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Beginning Rock Climbing 

Welcome to our new section for the aspiring climber. Over the coming months, MountainWeb.com will be providing insightful articles, tips, photos, video and more to help you learn to climb safely and proficiently. We do not intend for this to replace actual hands-on training, but to supplement many of the things that you will learn over time. If you would like professional training, hire a guide.

The first and one of the most elemental things to learn in rock climbing is how to tie the most commonly used knots. The following photos illustrate the different knots and their most common uses. Many of the images can be clicked on to see an up-close view.

. The Overhand Knot
The overhand knot is probably the most widely used knot in the world and you probably learned it as a kid when you tied your sister's hair in one. This is a simple knot to tie, simply make a loop in the rope and pass the end through the loop. This knot has many uses in climbing, but is often replaced by the Figure-8 because it is more difficult to untie once it has been weighted.
The Figure-8
If you know no other knots, know this one. This is the knot most often used to tie into your harness and is your only link between safety and death. The knot is tied the same as an overhand knot, except you wrap the end of the rope around once more and then pass it through the loop.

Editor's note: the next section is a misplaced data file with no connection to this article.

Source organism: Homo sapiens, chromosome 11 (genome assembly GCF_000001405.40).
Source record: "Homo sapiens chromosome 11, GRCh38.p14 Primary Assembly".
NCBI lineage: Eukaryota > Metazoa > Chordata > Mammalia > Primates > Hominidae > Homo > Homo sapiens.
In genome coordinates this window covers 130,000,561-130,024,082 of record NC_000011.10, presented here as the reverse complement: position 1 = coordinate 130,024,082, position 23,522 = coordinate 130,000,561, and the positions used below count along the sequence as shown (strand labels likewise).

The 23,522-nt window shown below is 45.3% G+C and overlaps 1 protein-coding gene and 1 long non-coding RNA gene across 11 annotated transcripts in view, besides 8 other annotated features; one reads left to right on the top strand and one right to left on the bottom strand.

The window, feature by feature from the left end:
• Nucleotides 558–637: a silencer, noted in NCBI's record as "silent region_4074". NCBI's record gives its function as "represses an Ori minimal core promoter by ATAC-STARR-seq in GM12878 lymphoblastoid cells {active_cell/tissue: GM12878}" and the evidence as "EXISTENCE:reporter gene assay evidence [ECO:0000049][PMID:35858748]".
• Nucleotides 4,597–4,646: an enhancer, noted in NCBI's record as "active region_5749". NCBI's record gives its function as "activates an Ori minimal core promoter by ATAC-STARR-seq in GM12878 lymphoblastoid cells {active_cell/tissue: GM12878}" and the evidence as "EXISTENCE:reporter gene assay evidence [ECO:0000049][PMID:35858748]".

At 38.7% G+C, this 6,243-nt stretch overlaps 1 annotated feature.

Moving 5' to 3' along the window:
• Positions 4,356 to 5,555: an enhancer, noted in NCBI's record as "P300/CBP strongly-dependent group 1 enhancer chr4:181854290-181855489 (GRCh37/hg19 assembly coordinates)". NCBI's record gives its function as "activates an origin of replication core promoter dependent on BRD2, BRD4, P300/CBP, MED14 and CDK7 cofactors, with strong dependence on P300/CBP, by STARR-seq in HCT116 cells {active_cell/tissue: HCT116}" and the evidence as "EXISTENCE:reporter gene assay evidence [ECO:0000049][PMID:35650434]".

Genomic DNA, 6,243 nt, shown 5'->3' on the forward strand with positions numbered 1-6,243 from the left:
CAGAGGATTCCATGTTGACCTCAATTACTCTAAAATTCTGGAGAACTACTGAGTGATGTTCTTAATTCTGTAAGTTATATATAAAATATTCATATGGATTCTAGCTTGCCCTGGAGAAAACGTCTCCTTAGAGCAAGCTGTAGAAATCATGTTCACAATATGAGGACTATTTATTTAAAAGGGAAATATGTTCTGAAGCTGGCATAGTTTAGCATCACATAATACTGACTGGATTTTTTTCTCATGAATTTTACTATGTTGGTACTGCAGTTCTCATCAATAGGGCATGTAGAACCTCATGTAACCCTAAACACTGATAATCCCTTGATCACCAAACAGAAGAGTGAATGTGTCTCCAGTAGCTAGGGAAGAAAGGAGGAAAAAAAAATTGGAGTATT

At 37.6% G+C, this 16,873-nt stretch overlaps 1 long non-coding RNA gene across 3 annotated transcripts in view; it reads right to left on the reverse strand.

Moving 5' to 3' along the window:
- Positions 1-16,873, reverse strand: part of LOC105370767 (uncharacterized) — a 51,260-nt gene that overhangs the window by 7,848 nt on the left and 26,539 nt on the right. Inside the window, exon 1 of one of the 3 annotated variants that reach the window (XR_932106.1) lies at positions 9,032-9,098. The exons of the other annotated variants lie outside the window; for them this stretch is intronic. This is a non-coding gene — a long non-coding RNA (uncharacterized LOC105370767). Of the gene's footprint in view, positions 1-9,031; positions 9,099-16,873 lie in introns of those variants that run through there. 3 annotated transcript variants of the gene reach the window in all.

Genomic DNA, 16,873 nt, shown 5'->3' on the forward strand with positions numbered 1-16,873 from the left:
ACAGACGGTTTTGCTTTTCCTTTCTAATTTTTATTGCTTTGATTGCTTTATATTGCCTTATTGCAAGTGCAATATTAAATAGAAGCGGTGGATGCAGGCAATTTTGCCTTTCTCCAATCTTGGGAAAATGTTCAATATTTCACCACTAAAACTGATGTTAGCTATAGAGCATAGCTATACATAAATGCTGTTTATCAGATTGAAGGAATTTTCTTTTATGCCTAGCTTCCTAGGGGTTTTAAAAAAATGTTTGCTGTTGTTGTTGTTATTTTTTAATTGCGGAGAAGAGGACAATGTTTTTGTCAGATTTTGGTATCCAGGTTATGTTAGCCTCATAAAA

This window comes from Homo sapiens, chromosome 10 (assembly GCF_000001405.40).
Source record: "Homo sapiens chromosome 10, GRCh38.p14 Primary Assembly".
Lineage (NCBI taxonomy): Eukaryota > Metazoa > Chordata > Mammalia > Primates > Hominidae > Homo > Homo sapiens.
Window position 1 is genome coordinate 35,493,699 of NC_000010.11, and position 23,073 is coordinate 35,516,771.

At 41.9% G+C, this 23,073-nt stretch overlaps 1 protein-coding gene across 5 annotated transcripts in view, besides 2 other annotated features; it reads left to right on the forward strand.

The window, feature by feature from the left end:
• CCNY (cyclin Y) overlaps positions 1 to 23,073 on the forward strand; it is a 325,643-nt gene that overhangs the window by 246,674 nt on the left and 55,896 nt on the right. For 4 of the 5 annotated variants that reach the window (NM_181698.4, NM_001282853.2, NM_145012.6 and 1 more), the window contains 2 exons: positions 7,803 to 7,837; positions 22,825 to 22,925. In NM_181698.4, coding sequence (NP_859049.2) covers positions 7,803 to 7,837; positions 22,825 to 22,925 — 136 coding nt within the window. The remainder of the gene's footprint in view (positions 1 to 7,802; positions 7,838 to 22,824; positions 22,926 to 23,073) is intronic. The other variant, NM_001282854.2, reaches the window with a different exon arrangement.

The Water Knot
These three illustrations show how to tie a water knot. Basically, the water knot is two overhand knots, with the second being tied on top of the first. This knot is used for securing the ends of runners together. It is a "must-know" knot and you must feel comfortable tying and un-tying it out in the field, as you will use it often. Work with it until you can tie it with your eyes closed.

Step 1  Step 2

Step 3

. The Double Fisherman's Knot
The double fisherman's knot is most commonly used for securing two ropes together as for a rappel. It is often commonly used in for tying pieces of cord or rope together for use in climbing pro, as illustrated here. The knot is a tough one to tie at first, but you'll get the hang of it with a little practice. To tie it, place the rope ends side by side. Start with one end and wrap it around both ropes twice and then pull it through the two loops you have just created. Do the same with other side and you got it!

These four knots will get you a head-start in the climbing world, so master them before you head to the crags. If you feel you're ready to move on, click here to learn about the different types of gear used in climbing.